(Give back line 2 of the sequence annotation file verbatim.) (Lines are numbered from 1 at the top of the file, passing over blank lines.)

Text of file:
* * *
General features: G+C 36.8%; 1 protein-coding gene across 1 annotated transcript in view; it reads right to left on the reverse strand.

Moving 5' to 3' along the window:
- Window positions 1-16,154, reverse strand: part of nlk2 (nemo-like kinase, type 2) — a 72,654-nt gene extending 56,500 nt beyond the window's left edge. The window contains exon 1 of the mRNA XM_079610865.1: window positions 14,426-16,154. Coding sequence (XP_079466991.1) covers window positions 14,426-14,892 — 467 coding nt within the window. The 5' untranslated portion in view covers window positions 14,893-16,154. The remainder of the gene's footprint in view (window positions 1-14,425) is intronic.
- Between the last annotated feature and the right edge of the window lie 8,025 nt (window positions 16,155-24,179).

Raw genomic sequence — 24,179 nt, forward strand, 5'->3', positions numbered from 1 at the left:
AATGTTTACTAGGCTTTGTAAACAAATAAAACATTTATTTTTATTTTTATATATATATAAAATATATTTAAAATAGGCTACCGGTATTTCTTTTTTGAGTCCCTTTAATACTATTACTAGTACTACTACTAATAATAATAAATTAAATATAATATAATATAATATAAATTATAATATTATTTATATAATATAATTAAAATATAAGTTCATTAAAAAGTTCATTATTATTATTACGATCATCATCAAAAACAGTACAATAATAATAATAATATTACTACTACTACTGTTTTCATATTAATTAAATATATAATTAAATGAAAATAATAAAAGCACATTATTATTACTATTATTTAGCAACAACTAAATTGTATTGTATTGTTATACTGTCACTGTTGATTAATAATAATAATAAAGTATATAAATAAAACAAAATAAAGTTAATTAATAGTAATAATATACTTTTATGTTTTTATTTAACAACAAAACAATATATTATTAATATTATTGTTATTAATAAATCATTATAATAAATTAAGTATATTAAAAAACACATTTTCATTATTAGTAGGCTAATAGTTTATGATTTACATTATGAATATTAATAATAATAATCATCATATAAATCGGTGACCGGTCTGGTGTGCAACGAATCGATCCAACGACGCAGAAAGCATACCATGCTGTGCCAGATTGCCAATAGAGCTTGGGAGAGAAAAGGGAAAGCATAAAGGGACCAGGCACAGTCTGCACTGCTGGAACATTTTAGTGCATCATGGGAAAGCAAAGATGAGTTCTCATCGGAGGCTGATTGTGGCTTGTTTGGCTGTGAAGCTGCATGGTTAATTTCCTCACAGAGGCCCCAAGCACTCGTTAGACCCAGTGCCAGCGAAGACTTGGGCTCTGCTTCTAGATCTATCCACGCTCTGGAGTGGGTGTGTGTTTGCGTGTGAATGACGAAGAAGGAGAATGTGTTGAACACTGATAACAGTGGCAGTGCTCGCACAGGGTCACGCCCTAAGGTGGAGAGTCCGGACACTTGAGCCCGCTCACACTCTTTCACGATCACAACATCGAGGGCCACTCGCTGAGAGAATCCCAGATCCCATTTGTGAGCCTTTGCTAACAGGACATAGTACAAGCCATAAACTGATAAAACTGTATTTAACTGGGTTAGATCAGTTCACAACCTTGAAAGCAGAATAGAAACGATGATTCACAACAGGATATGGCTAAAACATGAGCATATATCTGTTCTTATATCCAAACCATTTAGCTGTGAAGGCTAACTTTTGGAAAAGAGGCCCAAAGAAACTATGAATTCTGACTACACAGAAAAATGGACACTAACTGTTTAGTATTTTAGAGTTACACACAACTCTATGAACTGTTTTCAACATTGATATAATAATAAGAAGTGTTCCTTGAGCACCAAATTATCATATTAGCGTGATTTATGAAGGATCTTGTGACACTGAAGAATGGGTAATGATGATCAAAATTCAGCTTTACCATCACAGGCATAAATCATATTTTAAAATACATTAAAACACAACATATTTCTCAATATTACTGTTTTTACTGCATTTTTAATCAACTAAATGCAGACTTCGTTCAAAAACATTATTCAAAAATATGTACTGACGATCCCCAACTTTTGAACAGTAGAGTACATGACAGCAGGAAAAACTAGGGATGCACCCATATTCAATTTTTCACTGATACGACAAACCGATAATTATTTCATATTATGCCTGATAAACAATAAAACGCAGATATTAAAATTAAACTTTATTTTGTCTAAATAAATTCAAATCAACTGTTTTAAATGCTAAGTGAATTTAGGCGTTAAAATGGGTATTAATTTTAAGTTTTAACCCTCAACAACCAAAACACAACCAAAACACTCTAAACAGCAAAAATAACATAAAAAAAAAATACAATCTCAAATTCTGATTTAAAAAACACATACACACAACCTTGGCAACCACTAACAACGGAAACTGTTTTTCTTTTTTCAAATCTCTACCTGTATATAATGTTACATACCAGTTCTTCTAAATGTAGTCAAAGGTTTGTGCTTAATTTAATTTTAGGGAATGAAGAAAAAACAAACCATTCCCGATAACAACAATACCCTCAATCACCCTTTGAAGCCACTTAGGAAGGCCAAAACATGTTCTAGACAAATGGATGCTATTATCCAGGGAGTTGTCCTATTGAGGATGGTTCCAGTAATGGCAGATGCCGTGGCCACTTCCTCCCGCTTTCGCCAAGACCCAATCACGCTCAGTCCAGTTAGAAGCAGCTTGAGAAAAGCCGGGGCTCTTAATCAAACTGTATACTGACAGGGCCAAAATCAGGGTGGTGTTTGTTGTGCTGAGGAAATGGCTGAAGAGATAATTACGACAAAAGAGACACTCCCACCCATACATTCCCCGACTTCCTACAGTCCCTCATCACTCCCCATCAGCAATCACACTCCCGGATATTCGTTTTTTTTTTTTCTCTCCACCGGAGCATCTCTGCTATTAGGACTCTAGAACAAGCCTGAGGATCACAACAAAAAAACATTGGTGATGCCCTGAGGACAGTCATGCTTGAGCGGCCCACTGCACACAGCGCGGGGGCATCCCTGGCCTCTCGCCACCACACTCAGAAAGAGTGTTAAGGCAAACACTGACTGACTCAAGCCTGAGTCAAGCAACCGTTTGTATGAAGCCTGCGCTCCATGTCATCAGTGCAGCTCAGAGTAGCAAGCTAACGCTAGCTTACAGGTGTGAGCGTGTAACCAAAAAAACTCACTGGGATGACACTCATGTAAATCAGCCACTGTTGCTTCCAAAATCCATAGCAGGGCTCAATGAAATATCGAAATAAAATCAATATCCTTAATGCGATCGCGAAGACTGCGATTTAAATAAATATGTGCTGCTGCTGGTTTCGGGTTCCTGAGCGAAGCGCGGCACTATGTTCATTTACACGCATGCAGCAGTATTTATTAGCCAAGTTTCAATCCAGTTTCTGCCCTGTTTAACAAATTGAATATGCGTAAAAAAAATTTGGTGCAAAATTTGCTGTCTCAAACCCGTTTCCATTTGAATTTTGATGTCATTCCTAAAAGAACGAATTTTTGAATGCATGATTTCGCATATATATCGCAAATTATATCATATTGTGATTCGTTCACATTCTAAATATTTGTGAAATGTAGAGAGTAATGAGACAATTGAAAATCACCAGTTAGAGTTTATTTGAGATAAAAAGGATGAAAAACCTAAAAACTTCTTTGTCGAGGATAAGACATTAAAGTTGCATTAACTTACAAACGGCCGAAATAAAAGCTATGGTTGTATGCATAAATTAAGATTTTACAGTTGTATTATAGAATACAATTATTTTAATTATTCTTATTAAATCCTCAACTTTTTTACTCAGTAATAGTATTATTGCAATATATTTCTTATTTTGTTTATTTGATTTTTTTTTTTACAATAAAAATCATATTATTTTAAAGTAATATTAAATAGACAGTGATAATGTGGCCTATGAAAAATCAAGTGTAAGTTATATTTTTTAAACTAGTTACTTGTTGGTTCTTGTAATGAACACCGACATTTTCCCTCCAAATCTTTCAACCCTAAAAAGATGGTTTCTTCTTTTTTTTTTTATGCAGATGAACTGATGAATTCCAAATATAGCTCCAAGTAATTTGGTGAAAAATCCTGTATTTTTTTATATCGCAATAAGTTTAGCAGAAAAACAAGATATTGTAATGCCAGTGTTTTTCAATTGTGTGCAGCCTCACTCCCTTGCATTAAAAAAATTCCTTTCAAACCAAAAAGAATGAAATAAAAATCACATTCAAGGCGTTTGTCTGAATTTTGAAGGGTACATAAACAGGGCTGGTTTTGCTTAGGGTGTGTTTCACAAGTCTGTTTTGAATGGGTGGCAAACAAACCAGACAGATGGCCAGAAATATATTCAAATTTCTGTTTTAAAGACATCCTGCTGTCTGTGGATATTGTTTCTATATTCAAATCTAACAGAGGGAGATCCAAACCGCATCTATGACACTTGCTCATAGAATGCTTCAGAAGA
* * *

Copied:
Moving 5' to 3' along the window: